Cokanasiga scorches through into space and again the Irish backfield can’t redeem the situation.

Heinz has run an intelligent pre-emptive line after his initial pass to take him up to Cokanasiga’s inside [blue below].


Larmour [red above] is attempting to track back after initially sweeping over to the right-hand side of the backfield, worried about England launching a wide attack from the scrum.

Larmour is quick but he’s not in realistic position to catch the thundering Cokanasiga, leaving Stockdale as the only hope for Ireland after tracking across [white above] from Ireland’s left-hand side.

Heinz is a worry, of course, but Stockdale is likely to feel he could have at least engaged into contact with Cokanasiga here, forcing the England wing to test his skills with an inside pass or offload.


Instead, Stockdale [white above] looks to get into the passing channel between Cokanasiga and Heinz, hoping for an intercept, but the England wing simply dummies and strides clear to score.

In truth, the damage had already been done with a simple screen play to take Ireland’s midfield apart.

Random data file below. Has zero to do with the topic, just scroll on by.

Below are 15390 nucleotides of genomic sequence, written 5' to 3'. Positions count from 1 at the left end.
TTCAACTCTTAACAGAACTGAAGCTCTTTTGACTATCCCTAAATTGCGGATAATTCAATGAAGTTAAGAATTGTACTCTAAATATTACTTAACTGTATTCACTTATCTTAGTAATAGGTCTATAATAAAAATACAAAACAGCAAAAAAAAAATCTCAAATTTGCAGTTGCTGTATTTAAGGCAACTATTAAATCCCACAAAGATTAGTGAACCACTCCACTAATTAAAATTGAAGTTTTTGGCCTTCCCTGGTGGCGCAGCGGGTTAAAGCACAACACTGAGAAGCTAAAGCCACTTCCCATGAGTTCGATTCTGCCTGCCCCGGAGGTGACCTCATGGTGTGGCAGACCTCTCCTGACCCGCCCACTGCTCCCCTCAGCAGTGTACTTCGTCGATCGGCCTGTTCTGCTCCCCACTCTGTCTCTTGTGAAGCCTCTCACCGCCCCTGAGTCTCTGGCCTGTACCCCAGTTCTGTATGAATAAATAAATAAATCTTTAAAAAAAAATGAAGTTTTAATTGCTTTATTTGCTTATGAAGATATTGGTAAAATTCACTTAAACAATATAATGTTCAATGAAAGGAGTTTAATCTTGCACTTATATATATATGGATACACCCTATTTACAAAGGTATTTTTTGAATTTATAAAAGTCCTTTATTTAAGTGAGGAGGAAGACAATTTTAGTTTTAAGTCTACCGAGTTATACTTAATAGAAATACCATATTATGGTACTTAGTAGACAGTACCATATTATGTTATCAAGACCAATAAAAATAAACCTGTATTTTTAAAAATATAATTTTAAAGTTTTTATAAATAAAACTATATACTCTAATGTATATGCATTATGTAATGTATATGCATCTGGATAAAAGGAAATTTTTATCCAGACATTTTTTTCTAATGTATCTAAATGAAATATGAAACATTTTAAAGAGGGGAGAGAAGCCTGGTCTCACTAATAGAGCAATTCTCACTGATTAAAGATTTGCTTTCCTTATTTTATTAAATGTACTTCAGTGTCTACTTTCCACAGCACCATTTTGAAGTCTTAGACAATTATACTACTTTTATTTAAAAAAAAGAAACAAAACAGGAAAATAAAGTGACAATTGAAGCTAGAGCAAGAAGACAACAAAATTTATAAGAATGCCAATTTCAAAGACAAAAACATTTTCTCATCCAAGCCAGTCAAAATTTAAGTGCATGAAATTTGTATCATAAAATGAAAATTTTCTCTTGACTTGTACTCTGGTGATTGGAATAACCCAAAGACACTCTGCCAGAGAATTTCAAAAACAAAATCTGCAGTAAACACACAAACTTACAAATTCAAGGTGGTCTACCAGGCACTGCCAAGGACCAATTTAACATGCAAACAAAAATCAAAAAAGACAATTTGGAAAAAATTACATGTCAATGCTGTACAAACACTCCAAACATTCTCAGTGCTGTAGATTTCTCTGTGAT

“They undid us with that one through the middle from a very basic play from Owen Farrell going in behind 13 and Cokasinga getting the space through the middle,” said Schmidt. “So, there’s some pretty big frustration there.”

The eighth English try came directly from yet another botched Ireland lineout, this time on their own five-metre line. Those set-piece issues need to be fixed urgently ahead of the World Cup.

The defence, meanwhile, was dire in London, although everything we have seen here is certainly fixable. These kinds of errors would not be expected from elite Test rugby players. 

Schmidt spoke about how Ireland were “really disappointed with the lack of connection” in their defence and they now need to remedy these issues rapidly before taking on Wales in Cardiff.

- This article was updated at 2.46pm to amend the numbering on the screenshot of England’s set-up to the right of the scrum before Manu Tuilagi’s try.

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Murray Kinsella